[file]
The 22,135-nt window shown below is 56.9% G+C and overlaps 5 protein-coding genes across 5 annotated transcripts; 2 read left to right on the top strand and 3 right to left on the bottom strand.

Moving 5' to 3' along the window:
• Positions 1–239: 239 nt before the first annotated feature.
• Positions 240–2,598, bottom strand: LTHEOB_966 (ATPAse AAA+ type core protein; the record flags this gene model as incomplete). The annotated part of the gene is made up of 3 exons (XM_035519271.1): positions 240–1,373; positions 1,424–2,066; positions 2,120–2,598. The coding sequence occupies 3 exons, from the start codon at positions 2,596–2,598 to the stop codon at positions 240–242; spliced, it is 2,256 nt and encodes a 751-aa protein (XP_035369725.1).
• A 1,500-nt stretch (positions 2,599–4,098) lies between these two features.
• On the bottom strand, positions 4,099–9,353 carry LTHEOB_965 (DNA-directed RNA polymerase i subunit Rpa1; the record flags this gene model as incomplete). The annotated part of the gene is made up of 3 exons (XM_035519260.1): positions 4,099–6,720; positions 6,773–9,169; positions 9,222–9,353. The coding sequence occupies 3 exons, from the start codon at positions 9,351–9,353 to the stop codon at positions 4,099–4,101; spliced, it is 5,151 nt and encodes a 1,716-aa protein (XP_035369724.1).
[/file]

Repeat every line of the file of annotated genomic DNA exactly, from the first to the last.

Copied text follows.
The 22,135-nt window shown below is 56.9% G+C and overlaps 5 protein-coding genes across 5 annotated transcripts; 2 read left to right on the top strand and 3 right to left on the bottom strand.

Moving 5' to 3' along the window:
• Positions 1–239: 239 nt before the first annotated feature.
• Positions 240–2,598, bottom strand: LTHEOB_966 (ATPAse AAA+ type core protein; the record flags this gene model as incomplete). The annotated part of the gene is made up of 3 exons (XM_035519271.1): positions 240–1,373; positions 1,424–2,066; positions 2,120–2,598. The coding sequence occupies 3 exons, from the start codon at positions 2,596–2,598 to the stop codon at positions 240–242; spliced, it is 2,256 nt and encodes a 751-aa protein (XP_035369725.1).
• A 1,500-nt stretch (positions 2,599–4,098) lies between these two features.
• On the bottom strand, positions 4,099–9,353 carry LTHEOB_965 (DNA-directed RNA polymerase i subunit Rpa1; the record flags this gene model as incomplete). The annotated part of the gene is made up of 3 exons (XM_035519260.1): positions 4,099–6,720; positions 6,773–9,169; positions 9,222–9,353. The coding sequence occupies 3 exons, from the start codon at positions 9,351–9,353 to the stop codon at positions 4,099–4,101; spliced, it is 5,151 nt and encodes a 1,716-aa protein (XP_035369724.1).